My recent trip to the Bahamas aboard a Tropic Ocean Airways Seaplane was hardly the first time I’d flown private. In fact, I’m one of those lucky travelers who’s been able to catch more than my fair share of rides aboard private jets over the years. And my Tropic Ocean Airways flight that took off from Miami wasn’t my first seaplane flight either. But, it may have been the best. Here’s why.
Of course, skipping the stress and security lines at commercial airports is always great. But, nothing compares with the history, view and tangible “coolness” that you get as soon as you board a Tropic Ocean Air seaplane bound for the Bahamas and taxi down the launch ramp take off from Miami’s Seaplane Base that was built in 1926.
Our “runway,” was the blue water of Government Cut in the shadow of Miami’s bustling cruise ship dock and the pastel high rises of downtown Miami. The view of South Beach as we climbed out over the Gulf Stream was spectacular and the pleasant hum of the propellers was our cue that our vacation had already begun.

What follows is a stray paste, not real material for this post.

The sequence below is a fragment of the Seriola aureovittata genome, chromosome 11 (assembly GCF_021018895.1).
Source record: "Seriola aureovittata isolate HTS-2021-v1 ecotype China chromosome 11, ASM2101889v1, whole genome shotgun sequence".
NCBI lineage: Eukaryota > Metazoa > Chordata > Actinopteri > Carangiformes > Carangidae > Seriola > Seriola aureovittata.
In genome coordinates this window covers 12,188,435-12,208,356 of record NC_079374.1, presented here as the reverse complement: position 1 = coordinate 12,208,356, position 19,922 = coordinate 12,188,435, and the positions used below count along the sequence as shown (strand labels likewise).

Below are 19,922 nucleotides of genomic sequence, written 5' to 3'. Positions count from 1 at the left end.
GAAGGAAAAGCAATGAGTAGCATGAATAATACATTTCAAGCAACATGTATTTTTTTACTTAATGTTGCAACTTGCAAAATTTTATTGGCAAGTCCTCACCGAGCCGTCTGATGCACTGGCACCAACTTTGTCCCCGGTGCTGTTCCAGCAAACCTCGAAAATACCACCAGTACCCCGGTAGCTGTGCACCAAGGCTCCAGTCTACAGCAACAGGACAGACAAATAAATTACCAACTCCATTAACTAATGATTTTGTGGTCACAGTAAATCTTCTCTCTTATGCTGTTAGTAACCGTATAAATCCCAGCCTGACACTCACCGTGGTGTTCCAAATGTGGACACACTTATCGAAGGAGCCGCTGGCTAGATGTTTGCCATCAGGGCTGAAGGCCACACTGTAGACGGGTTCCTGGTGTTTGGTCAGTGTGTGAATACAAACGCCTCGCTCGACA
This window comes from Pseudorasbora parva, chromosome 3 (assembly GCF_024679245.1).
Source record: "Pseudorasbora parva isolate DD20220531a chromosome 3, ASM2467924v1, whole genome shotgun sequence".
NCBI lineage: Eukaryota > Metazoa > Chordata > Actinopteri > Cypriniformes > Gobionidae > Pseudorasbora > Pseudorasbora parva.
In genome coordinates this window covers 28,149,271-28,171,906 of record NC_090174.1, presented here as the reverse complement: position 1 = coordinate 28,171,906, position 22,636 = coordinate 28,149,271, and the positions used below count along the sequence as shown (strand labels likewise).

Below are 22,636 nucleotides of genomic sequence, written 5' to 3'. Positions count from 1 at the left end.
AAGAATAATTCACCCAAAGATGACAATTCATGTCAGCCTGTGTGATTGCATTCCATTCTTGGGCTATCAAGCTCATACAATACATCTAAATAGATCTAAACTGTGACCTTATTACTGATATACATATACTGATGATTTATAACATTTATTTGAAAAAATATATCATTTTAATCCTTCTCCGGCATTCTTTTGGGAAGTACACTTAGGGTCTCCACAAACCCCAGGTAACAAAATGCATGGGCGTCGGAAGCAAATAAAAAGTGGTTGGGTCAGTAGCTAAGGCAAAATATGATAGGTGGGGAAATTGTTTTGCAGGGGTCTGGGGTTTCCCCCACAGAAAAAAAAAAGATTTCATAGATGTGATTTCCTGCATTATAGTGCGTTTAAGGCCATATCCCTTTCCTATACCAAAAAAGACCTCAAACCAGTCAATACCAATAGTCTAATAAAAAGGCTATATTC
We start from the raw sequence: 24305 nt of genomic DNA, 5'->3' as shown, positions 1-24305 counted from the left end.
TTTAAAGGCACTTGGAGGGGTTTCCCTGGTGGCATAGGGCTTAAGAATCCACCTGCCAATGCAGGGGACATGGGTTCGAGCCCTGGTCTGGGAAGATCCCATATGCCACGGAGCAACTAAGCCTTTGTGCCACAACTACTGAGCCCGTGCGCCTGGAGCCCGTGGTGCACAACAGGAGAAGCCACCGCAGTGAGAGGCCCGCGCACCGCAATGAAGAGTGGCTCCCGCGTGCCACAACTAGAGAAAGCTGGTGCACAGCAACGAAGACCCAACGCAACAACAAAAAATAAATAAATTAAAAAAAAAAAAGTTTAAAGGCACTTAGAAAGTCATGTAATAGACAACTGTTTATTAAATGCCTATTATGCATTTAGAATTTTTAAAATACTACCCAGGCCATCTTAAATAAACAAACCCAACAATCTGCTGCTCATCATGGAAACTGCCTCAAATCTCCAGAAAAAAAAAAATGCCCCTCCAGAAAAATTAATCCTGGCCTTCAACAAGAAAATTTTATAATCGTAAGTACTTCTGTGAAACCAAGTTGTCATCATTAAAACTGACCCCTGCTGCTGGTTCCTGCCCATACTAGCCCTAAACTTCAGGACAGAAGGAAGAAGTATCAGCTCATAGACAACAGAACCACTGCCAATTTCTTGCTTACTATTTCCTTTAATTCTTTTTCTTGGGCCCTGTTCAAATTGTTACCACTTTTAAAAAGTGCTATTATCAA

But those obvious advantages weren’t the only things that set this trip apart. In addition to being able to go from car to plane in less than a minute at the Seaplane Base, the accommodations aboard Tropic Ocean’s seaplane were pretty luxe compared to other seaplanes I’ve flown on, and the crew’s professionalism and service was first rate.
However, all of that, including flying relatively low over the spectacular shallow water of the Bahamas pales in comparison to the entrance we made when we arrived at our destination. First off, we “landed” so close to Bakers Bay (see page 60 for the full story), that all we had to do was taxi up to dock and jump into the golf carts that were waiting to take us to our villa—after a short detour to the Baker’s own customs office.
And when the time came to leave that magical place, being able to simply park our golf cart and step aboard the plane (the crew picked our luggage up at the villa so it was aboard when we arrived) took the sting out of returning to winter in the Northeast—at least for a little while.
For more information, visit flytropic.com